Food and TravelRed, white, and rosé: The colors of Barossa

Red, white, and rosé: The colors of Barossa


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Nothing short of the word “sublime” could be used to describe Barossa Valley in South Australia. Arts, food, tradition, architecture—name it, and Barossa has it on a vintage level that is overwhelming and deeply moving. If the world would lift the old but beautiful air that envelops Barossa, like one would lift a net covering a fruit-bearing plant, there is no doubt about what aspect of the valley will draw you right in—and that is the exquisite winemaking that Australia prides itself in.

Travelers and tourists, both local and foreign, wouldn’t dare miss the chance to go around Barossa Valley, sniffing and tasting wines made from an unimaginable variety of grapes. Home to the world’s best Shiraz, Barossa Valley alone has 80 wine cellar doors (sales rooms of wineries). And on board a sedan (just be careful of the rough roads here and there), you will never run into a shortage of exquisite surprises for your palate. All Barossa cellar doors hold no obligations on wine tasting, so try all the bottles that you want, free of charge. But there are no promises that you’re not spending on this trip, because with these top-quality wines at just an arm’s length, once you taste ’em, you gotta buy ’em.


Just for a quick taste of what Barossa Valley has to offer, here are a few cellar doors Asian Dragon visited this fall—and we did take home a couple of bottles to last us a while.

Chateau Tanunda

If you’re going vintage, might as well get the baddest and oldest. Chateau Tanunda is Australia’s largest and oldest cellar, dating back to 1890. To try out a few bottles and maybe take one or one dozen home, there are three long bars to cater to guests. But the beautiful garden with the croquet lawn is just too breathtaking to pass up, so grab a bottle, order a regional platter of local cheeses, smoked meats, dried fruits, or quince pastes, and enjoy the cheerful autumn breeze and scenery for a perfect start or highlight to your Barossa visit.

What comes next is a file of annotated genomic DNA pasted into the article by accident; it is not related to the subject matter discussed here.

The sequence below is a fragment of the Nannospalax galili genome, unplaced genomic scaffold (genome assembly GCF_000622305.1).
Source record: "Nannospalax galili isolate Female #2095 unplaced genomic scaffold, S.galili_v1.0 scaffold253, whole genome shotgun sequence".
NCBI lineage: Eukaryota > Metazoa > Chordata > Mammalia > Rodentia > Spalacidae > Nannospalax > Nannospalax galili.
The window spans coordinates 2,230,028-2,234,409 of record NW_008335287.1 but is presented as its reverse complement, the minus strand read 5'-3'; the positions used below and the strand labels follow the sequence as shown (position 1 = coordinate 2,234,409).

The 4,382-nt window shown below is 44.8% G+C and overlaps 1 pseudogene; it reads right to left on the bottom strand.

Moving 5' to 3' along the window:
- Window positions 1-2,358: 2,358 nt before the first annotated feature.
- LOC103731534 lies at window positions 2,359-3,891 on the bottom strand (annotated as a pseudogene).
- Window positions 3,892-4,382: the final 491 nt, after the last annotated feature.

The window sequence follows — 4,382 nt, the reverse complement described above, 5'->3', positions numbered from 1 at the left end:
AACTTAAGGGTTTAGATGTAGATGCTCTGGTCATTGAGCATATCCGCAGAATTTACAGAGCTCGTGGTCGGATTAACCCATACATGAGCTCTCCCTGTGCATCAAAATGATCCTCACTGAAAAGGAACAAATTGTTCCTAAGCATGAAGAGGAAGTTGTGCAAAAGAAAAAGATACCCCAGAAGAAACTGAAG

Chateau Dorrien

Entering the chateau’s cellar door transports you back in time, as it is a cellar door as much as a vintage collection exhibition. Right after their long bar, which delivers some of the most interesting and fine reds, are small rooms, around two meters in diameter, that display curious collections of old trinkets. One room holds old tin cans, laundry detergent cartons, and soap boxes, some as old as 100 years of age. One room displayed timeworn photo frames and glass vases, while another showcased vintage radios. The owner even promises that some of these almost hundred-year-old radios still work! Chateau Dorrien is definitely a cellar door unlike any other across Barossa. Interestingly, there is only one winery in the whole of Barossa where one can find a sweet red wine—and that is in Chateau Dorrien. One of their bestsellers, Falcons Nest Late Harvest, is a sweet red matured in American oak barrels that gives a faint blackcurrant hint to wash over the palate. It is surprisingly affordable, too, despite its quality and popularity—a must to take home.

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More cellar doors to visit inside Asian Dragon Magazine’s May-June 2015 issue.

[Photographs: Jovi Figueroa]


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